How to Convey Technical Information to the Non-Initiated?

From the vast amount of white papers available on the net, one will be faced with a great deal of technology-driven documents. Some creative, some brilliant, others opaque and sometimes impenetrable for the non-initiated. A white paper conveys information and educates peers while aiming for great lead generation. But what happens when your target audience can’t make sense of your documents? Do you write your white papers with your target audience in mind?

Being able to convey technical information in meaningful ways is key in gaining visibility and traction. Decision makers most often have a background in business, not engineering, so it is important for lead-generation purposes that they understand how brilliant your ideas are. We have gathered for you tips and techniques to improve the understandability of your documents and help you gain traction.

Building an Influencer Map to Grasp your Target Audience

Before you start writing your paper, it is important to know who your target audience might be and the channels you can use to publicize your documents. Start by researching existing white papers in your field. Where are they hosted? Which ones seem to be getting more exposure? Do they make use of specific layouts? How do they convey the technological jargon?

An influencer map is basically a list of people, companies and sites within your field that have an influence, either as thinkers, decision makers, writers, peers or through their publicity channels (think of blogs like TechCrunch for instance). Map out these blogs, sites, forums and social networks. You can use tools such asGoogle Blog Search, Technorati, LinkedIn and Twitter to start with. Pinpoint influencers within these channels and try finding out what their backgrounds are. A lot of these influencers have profiles on LinkedIn, which makes it easier to look them up and see where they are coming from. Once you have gathered a substantial influencer map, you’ll have a better idea of what your target audience might be like.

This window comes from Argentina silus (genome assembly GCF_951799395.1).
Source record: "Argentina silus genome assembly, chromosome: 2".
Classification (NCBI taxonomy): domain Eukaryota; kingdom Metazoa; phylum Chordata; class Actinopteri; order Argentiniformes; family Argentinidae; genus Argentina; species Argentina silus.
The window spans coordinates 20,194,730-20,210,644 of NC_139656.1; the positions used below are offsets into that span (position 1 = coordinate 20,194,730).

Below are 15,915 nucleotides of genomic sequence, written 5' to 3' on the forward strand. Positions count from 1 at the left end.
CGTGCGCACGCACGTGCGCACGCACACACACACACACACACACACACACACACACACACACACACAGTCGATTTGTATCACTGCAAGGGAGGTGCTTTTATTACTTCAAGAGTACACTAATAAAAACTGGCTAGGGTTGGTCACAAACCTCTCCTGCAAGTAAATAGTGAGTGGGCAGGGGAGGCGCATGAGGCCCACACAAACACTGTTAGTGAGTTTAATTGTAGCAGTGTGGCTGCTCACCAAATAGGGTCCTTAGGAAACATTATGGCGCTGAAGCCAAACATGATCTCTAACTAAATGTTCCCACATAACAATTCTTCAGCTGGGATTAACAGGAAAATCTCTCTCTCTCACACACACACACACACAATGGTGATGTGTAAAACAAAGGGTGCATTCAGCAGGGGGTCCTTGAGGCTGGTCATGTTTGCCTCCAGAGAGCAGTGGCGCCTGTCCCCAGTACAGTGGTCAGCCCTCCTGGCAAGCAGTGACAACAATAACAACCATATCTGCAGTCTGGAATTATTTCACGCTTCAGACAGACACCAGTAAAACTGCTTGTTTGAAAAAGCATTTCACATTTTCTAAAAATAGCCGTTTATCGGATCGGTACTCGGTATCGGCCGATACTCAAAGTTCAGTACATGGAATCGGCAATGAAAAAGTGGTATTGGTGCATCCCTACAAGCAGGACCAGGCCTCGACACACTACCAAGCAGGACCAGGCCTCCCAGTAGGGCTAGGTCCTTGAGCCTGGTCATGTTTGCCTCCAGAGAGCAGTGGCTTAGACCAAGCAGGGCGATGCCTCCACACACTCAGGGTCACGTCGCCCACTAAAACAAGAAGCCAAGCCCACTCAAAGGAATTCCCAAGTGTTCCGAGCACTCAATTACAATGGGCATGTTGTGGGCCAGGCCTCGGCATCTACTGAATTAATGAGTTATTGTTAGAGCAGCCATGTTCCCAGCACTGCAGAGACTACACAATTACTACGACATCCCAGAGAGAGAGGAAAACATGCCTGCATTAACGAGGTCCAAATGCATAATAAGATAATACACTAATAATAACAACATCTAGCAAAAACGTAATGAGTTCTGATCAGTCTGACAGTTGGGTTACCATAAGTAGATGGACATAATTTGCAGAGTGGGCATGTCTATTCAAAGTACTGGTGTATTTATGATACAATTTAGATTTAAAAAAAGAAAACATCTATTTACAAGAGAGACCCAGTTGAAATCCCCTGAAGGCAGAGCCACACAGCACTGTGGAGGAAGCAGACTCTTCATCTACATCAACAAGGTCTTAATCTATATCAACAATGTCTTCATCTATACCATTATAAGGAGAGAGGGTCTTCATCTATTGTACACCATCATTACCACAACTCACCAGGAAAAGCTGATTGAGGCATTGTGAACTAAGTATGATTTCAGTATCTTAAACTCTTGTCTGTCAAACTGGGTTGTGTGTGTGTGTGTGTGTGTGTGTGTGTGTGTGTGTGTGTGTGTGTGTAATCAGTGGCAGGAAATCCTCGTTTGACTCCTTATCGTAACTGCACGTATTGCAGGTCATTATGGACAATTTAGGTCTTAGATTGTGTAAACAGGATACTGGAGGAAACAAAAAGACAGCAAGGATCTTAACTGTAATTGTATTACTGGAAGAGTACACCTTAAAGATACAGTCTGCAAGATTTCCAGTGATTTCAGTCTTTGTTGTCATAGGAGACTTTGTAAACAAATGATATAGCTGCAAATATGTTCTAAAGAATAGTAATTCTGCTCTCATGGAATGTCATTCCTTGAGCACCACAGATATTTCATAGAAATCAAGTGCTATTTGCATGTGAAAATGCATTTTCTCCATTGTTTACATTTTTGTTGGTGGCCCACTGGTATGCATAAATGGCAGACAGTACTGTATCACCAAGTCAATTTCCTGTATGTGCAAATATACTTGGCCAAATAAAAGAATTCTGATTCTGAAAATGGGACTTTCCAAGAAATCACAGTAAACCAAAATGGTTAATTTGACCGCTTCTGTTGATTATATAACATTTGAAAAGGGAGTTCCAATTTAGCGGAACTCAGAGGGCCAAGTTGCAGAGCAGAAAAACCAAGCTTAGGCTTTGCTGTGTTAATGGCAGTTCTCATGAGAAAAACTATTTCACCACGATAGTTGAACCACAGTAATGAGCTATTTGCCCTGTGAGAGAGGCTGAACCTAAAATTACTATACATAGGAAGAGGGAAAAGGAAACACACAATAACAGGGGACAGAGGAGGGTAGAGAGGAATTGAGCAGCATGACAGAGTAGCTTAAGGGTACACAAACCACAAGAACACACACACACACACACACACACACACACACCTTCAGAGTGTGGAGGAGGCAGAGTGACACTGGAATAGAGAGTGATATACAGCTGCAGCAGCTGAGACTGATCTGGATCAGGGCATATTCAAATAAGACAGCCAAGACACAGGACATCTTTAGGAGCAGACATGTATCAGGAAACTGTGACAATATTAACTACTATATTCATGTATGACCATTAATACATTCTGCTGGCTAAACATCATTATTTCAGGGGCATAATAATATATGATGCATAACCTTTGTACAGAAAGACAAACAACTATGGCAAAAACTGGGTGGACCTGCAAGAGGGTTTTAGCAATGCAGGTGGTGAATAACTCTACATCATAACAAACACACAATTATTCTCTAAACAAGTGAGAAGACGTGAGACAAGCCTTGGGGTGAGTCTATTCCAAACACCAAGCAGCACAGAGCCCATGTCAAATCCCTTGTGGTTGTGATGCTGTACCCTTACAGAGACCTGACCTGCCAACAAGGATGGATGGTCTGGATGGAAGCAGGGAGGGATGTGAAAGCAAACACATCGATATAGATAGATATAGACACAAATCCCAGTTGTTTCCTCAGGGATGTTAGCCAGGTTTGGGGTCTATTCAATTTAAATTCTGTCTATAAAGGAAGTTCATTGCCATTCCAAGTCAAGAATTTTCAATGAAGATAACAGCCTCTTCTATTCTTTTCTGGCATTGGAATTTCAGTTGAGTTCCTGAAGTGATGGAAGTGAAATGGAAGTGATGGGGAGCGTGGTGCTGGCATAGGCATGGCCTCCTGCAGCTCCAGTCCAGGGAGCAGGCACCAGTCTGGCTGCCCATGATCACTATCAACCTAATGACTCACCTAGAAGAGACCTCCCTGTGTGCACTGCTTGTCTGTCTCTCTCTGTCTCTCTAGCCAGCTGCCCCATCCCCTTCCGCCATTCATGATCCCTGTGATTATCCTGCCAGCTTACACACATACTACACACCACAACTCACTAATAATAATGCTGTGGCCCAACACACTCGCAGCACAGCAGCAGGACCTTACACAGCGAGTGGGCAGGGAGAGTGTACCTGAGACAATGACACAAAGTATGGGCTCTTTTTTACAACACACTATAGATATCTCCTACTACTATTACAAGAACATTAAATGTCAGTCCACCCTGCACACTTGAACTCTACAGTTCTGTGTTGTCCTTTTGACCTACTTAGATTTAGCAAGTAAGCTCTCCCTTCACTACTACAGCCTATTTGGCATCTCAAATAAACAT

Write a Plan. Then Simplify.

In Reality Check, Guy Kawasaki talks about the 10/20/30 rule of pitching: 10 slides in 20 minutes using a 30-points font. According to this venture-capital expert, if you can’t have your concept understood within these constraints, you’ll lose their attention and focus. A white paper is no different – talk for too long in complex terms and you risk losing your readers’ focus.

To remain on target, start by writing a plan. Lay down your ideas, your stats and solutions, then simplify them. The essence of your concept should fit in the 10/20/30 rule since this is what you are pitching. Make it explicit. Your readers should be able to understand rapidly why your idea is so good and exciting!

Explain with Visuals.

They say a picture is worth a thousand words. Graphs are a great way to convert complex information into meaningful data, that is if the graph is expertly constructed. Edward Tufte is a well-known professor and interaction designer expert. In The Visual Display of Quantitative Information and Envisioning Information, you’ll find valuable information on how to construct meaning through the use of data. Alternately, you could ask a usability-expert to produce graphs for your white paper. Do not underestimate the conveying power of visual representation – Learn how to make use of it in your documents.